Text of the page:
When I was a kid, women always seemed to look older than they do now. Of course, everyone looks old when you’re tiny. But looking back at films and pictures, it seems that despite the teenage youth-quake, when women hit 25 they felt they had to grow up so 25-year-olds dressed like their mums and by the time a woman hit her 50s, she looked much older.
Just look at the picture above of my dear old Nan on holiday and myself at roughly the same age taking advantage of the short September heatwave. I like to think I look a lot younger (hopefully I’m not fooling myself!)
But it seems the fashion industry hasn’t quite cottoned on to this change, at least, that’s the conclusion of a new report from Mintel. Women think the industry is too obsessed with Millennials and Gen Z, but its the over-55s who should be its big target, Mintel says.
This age group (my age group actually) really does feels neglected. While 32% of all women say there aren’t enough cool clothes for their age group, 52% of over-55s think so.
Not sure I fully agree with them as I’ve never had a problem finding clothes I like (in fact there’s too much out there that I want most of the time). But if women really feel the clothes aren’t out there, then it’s a communications problem at the very least.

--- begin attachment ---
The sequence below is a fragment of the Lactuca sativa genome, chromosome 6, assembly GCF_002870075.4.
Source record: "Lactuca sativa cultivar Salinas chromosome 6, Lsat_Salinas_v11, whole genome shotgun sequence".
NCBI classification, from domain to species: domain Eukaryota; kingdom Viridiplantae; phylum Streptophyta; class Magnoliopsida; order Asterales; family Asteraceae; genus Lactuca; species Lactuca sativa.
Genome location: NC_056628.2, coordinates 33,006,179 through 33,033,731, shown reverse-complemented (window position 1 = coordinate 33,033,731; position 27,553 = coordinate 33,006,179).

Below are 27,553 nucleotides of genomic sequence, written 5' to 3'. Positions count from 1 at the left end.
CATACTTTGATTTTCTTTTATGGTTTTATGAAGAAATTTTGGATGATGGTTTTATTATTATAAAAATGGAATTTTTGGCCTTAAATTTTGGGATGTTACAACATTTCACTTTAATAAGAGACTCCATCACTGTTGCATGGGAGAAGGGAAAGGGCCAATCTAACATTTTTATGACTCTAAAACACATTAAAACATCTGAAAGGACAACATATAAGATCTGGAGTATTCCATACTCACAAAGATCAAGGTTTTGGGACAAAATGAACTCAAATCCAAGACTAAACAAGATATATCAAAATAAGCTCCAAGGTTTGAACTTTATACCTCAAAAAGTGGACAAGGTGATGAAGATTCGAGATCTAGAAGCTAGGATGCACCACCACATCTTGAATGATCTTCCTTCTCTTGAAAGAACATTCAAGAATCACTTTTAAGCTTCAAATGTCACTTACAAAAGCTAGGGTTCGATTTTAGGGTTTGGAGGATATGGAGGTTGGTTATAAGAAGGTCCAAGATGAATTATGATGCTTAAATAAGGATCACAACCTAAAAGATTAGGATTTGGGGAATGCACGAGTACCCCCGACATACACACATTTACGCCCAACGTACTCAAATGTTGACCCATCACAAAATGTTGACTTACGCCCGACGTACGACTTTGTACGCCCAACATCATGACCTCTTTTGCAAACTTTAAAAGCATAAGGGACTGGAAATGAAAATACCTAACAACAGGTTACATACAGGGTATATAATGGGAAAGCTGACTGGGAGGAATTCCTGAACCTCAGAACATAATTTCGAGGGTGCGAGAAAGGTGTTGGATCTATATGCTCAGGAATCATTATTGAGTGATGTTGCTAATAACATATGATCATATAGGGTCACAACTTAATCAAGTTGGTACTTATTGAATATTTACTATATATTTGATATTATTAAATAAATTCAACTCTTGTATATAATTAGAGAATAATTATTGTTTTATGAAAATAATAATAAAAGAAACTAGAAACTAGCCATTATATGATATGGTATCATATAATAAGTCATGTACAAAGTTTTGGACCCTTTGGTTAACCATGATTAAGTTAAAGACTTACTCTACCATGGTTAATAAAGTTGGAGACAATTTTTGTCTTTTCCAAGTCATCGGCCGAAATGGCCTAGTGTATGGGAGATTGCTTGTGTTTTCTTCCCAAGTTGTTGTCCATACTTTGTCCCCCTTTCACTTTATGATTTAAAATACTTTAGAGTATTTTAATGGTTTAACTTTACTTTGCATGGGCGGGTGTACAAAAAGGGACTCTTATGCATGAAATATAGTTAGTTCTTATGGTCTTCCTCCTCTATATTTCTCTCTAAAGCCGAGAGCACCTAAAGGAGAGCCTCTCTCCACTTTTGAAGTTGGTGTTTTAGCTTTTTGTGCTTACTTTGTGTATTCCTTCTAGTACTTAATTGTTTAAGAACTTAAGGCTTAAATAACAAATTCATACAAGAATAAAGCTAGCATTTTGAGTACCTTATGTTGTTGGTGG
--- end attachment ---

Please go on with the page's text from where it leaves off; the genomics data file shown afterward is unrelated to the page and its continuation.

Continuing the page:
Anyway, the industry is obviously missing a trick if so many women feel under-served. Especially given that this age group has higher disposable incomes and is more likely to be looking for quality (74%) compared to only 55% of the Gen Z age group.
Interestingly, it’s not all about trying to look younger for them either with three-quarters of the over 55s wanting to look was good as they can for their age, rather than chasing a more youthful look.
Another fact that should get marketing departments scratching their heads. And no, it doesn’t mean we need more JD Williams-style advertising (I hate ads populated by older women having faux fun as much as I hate ads with teenagers having faux fun).
The older customer is also frustrated by sizing issues and with almost 25% of this age group buying clothes in sizes 18 and over, Mintel feels that retailers not offering plus sizes are missing out.
Should the industry care? Yes, population shifts mean the 55-plus segment is only going to grow and for a UK womenswear market that’s expected to reach £27.7bn this year with growth of around 3% (after a 3.7% rise in 2015) that’s a lot of money that retailers risk going to their rivals.